Standard harmonization as chasing zero (tolerance limits): The impact of veterinary drug residue standards on crustacean imports in the EU, Japan, and North America
Food safety standards in the seafood trade between developing country exporters and developed country importers have been a topic of much discussion in the trade literature. As an important source of foreign currency earnings and employment for many lower income developing countries, stricter safety standards in sea food may have the potential to pose barriers to trade, especially for many Asian seafood exporters. The refusal rate for shrimp, the most important product of this category, has increased by over 189% in the same period. India and Indonesia have seen refusals of their crustacean shipments to the US increase tenfold between 2001 and 2003 alone. Although the US example suggests that a small percentage of import refusals are a result of tighter CAP standards, the empirical results suggest that the number of CAP-related interventions has significant yet differential economic effects on the extensive and the intensive margins for top seafood exporters and certain Asian exporters.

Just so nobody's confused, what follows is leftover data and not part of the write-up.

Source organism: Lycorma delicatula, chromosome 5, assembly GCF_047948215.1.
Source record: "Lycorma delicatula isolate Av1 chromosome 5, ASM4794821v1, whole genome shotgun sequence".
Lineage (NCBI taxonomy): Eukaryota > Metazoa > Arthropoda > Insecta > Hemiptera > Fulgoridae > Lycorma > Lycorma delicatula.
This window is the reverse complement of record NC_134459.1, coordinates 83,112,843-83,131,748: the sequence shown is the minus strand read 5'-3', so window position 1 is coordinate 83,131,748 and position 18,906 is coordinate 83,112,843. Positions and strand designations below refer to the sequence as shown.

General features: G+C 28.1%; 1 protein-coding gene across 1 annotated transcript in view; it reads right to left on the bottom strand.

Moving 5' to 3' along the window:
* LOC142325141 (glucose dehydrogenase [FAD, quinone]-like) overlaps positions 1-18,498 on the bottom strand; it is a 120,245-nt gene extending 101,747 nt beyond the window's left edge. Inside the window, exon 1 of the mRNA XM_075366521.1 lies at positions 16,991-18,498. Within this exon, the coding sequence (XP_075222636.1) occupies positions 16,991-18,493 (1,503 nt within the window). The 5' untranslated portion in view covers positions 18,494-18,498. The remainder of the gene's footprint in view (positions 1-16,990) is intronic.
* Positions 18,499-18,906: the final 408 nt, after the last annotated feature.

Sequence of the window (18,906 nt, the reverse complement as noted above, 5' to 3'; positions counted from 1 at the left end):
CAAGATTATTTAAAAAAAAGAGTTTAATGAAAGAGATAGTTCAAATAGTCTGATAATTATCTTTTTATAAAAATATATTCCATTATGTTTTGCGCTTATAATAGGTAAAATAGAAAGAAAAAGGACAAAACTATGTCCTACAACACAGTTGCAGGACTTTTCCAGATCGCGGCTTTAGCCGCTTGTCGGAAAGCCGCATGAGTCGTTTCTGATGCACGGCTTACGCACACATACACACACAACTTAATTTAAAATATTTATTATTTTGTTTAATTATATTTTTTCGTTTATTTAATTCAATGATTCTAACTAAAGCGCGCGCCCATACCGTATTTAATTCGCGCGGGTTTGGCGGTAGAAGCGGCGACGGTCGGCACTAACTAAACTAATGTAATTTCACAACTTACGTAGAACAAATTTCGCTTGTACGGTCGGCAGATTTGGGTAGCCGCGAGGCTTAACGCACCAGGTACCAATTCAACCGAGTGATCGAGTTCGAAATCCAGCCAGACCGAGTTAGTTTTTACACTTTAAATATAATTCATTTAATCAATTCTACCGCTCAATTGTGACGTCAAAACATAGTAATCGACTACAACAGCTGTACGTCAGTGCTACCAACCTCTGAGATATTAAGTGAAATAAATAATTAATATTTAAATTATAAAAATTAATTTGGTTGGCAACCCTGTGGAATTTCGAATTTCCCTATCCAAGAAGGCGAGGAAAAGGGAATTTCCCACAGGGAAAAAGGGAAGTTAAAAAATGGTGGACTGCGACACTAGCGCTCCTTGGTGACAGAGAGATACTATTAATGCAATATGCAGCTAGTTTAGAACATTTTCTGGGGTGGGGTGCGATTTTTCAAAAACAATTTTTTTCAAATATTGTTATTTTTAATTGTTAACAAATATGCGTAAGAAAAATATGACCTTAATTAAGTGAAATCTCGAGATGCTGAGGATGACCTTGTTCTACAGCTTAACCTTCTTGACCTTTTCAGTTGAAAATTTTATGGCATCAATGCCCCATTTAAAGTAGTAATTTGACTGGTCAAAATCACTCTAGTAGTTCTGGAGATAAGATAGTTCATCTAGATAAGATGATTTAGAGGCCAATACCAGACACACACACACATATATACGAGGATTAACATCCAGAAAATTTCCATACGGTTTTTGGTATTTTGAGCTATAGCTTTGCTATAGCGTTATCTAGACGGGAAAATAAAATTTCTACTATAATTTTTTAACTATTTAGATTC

Tran, N; Wilson, NLW; Anders, S
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